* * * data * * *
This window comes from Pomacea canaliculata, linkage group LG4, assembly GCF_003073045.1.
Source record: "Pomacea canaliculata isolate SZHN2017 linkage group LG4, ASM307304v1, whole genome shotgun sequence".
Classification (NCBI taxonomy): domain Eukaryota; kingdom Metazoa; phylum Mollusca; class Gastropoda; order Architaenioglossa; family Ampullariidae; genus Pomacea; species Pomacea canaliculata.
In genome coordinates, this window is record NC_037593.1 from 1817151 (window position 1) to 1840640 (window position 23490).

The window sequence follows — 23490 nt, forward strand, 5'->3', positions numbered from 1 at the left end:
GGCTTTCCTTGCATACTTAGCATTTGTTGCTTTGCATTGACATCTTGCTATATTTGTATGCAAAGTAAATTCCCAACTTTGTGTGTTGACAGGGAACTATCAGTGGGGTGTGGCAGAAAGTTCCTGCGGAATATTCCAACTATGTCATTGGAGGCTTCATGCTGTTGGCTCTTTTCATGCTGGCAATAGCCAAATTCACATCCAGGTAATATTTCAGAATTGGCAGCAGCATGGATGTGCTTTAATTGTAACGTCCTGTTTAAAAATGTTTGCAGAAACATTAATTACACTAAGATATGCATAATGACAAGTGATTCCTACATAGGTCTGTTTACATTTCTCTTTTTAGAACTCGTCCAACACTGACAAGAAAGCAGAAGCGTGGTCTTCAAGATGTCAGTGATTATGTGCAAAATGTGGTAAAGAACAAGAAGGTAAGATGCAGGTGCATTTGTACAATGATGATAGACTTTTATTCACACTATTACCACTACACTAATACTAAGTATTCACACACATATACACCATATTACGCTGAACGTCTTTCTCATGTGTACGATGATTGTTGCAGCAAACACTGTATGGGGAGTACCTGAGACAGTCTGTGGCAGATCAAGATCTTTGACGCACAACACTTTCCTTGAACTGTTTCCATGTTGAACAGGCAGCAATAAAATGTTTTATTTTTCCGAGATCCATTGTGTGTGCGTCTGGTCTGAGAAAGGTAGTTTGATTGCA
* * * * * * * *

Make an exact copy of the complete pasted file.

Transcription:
This window comes from Pomacea canaliculata, linkage group LG4, assembly GCF_003073045.1.
Source record: "Pomacea canaliculata isolate SZHN2017 linkage group LG4, ASM307304v1, whole genome shotgun sequence".
Classification (NCBI taxonomy): domain Eukaryota; kingdom Metazoa; phylum Mollusca; class Gastropoda; order Architaenioglossa; family Ampullariidae; genus Pomacea; species Pomacea canaliculata.
In genome coordinates, this window is record NC_037593.1 from 1817151 (window position 1) to 1840640 (window position 23490).

The window sequence follows — 23490 nt, forward strand, 5'->3', positions numbered from 1 at the left end:
GGCTTTCCTTGCATACTTAGCATTTGTTGCTTTGCATTGACATCTTGCTATATTTGTATGCAAAGTAAATTCCCAACTTTGTGTGTTGACAGGGAACTATCAGTGGGGTGTGGCAGAAAGTTCCTGCGGAATATTCCAACTATGTCATTGGAGGCTTCATGCTGTTGGCTCTTTTCATGCTGGCAATAGCCAAATTCACATCCAGGTAATATTTCAGAATTGGCAGCAGCATGGATGTGCTTTAATTGTAACGTCCTGTTTAAAAATGTTTGCAGAAACATTAATTACACTAAGATATGCATAATGACAAGTGATTCCTACATAGGTCTGTTTACATTTCTCTTTTTAGAACTCGTCCAACACTGACAAGAAAGCAGAAGCGTGGTCTTCAAGATGTCAGTGATTATGTGCAAAATGTGGTAAAGAACAAGAAGGTAAGATGCAGGTGCATTTGTACAATGATGATAGACTTTTATTCACACTATTACCACTACACTAATACTAAGTATTCACACACATATACACCATATTACGCTGAACGTCTTTCTCATGTGTACGATGATTGTTGCAGCAAACACTGTATGGGGAGTACCTGAGACAGTCTGTGGCAGATCAAGATCTTTGACGCACAACACTTTCCTTGAACTGTTTCCATGTTGAACAGGCAGCAATAAAATGTTTTATTTTTCCGAGATCCATTGTGTGTGCGTCTGGTCTGAGAAAGGTAGTTTGATTGCA